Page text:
, and fingerprint.
Alan Turing was the mathematician, cryptologist, and computational specialist who in 1936 created the concept of a computer in a thought experiment that he called a “universal machine”, now known as a “Turing machine”. He also cracked the German’s Enigma code, and as Larry Kramer’s HBO movie and play The Normal Heart puts it, he was “responsible for [the Allies] winning the Second World War”.
But while reading Andrew Hodges’s biography of Turing, Alan Turing: The Enigma (The Centenary Edition), partially available on Google Books as a preview edition, my sister found the quote below from a letter that Turing wrote when he was 11 years old, and knowing of my interest in pens, she sent the reference on to me. So his young, inventive mind was also briefly turned toward inventing his own fountain pen. Too bad the “diagram” in his youthful letter is not [see third addendum] reproduced, but from the description in the letter, it sounds like a bulb filler such as the one in this patent, but in the patent, you “scweeze” the “squishy end” marked “A”.
And the bulb filler is almost a precursor to the squeezac. Not bad for a kid of eleven.
Addendum, Nov 28, 2014.
Also take a look at this exchange on reddit.com about the “Research Fountain Pen”, which he was given as a present on his 12th birthday. It is also referred to on pp. 37, 67, and 137 in the above-mentioned book.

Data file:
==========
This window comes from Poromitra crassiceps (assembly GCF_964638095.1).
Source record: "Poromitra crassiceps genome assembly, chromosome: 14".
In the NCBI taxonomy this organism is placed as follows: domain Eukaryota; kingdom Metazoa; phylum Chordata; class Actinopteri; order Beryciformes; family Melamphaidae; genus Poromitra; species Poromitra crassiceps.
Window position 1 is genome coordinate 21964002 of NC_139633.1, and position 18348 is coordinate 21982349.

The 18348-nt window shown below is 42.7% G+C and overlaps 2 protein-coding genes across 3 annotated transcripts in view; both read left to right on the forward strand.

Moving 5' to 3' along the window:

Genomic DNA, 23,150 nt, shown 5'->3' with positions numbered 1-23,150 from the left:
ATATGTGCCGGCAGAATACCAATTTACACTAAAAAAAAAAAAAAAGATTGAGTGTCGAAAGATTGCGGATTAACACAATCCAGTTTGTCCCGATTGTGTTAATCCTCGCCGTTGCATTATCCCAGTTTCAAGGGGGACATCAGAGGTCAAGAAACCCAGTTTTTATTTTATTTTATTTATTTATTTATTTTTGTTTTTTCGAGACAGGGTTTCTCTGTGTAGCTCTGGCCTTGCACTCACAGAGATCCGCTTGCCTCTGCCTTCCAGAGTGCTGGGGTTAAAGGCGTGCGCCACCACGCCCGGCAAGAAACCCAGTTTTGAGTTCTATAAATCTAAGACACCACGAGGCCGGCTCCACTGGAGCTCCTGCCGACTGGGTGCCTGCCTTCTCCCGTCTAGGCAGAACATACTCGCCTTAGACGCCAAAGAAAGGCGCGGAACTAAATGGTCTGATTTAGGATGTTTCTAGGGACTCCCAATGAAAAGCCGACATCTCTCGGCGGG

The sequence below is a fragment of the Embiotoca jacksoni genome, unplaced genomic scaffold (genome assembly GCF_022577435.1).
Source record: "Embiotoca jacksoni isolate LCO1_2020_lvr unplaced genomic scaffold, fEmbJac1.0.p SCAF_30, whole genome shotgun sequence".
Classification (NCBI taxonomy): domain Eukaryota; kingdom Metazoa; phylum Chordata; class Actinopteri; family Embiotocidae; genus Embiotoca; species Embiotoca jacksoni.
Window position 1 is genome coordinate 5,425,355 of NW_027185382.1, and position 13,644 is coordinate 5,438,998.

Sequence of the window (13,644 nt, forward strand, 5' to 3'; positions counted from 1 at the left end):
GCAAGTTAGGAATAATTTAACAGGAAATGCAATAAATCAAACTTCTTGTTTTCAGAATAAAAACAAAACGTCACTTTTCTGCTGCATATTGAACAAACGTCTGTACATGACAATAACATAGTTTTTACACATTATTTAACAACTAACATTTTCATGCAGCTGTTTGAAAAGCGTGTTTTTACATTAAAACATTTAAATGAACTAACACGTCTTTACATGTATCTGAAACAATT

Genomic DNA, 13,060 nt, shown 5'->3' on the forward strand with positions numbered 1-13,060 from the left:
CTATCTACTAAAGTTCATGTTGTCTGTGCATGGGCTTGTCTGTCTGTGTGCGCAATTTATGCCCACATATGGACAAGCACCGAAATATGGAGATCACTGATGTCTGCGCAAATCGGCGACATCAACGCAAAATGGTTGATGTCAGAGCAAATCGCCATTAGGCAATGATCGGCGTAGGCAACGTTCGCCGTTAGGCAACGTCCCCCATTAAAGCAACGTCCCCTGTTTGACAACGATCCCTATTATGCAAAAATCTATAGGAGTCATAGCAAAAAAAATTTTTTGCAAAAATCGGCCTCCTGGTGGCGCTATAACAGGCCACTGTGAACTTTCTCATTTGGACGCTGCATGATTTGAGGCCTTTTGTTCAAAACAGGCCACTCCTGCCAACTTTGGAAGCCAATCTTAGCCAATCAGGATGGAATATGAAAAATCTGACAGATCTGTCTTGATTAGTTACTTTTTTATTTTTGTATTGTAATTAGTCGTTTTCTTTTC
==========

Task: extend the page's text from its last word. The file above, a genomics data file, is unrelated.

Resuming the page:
Addendum, Dec 1, 2014.
Stephen Hull just sent me the following references. A few of these Research Fountain Pens showed up a few years ago at the Midland Pen Show in the UK. They were exhibited on the table of the Birmingham Pen Trades Heritage Association by Larry Hanks and may now be on view in the BPTHA’s “Pen Room”. And for those of you who still read books and magazines, Larry also wrote a 3-page article about the Research pens in the Writing Equipment Society Journal, no. 76, Summer 2006.
Addendum, May 23, 2016.
Stefano Rodighiero in Bologna just sent me the link to a digital image of the letter with the “crude diagram” of the pen, included as part of the Turing Digital Archive. Another thing that is not reproduced in the transcription of the letter is the fact that the handwritten letter is dated as “Easter, April 1”, but then the word “Easter” is scratched out and the parenthetic phrase “(fools day)” is written beneath it. So I wonder whether the pen and letter were an April Fool’s prank, or whether he was amusing himself with his invention to relieve the boredom on a holiday weekend. Also not reproduced is the varying darkness of the ink. The ink is at times thick and dark and saturated, especially on page 2, and at other times thin and grey and watery, on page 1, so he was having trouble with the feed in his pen. And because the ink is watery at times, it helps to reveal the type of nib that he was using. It was a fine, flexible, sharp nib, as evidenced by the sharply scored lines on the borders of the broad, wishy-washy, grey down-strokes. It’s the dead-giveaway signature of a flexible fine point, and it’s quite possibly a steel nib intended for a dip pen rather than for a fountain pen. The sharp points spread under pressure and score the surface of the paper and make it absorb more ink. See Albert S. Osborn’s Questioned Documents (1929), a book on forensic handwriting analysis. And because he was a young kid who was either impatient, or inexperienced with the long drying time of the wet ink, he smeared some of the letters and got ink on his fingers, and left at least one clear fingerprint! and a few indistinct smudges. That’s what a handwritten letter, complete with smudges and a fingerprint, does. It makes it more personal.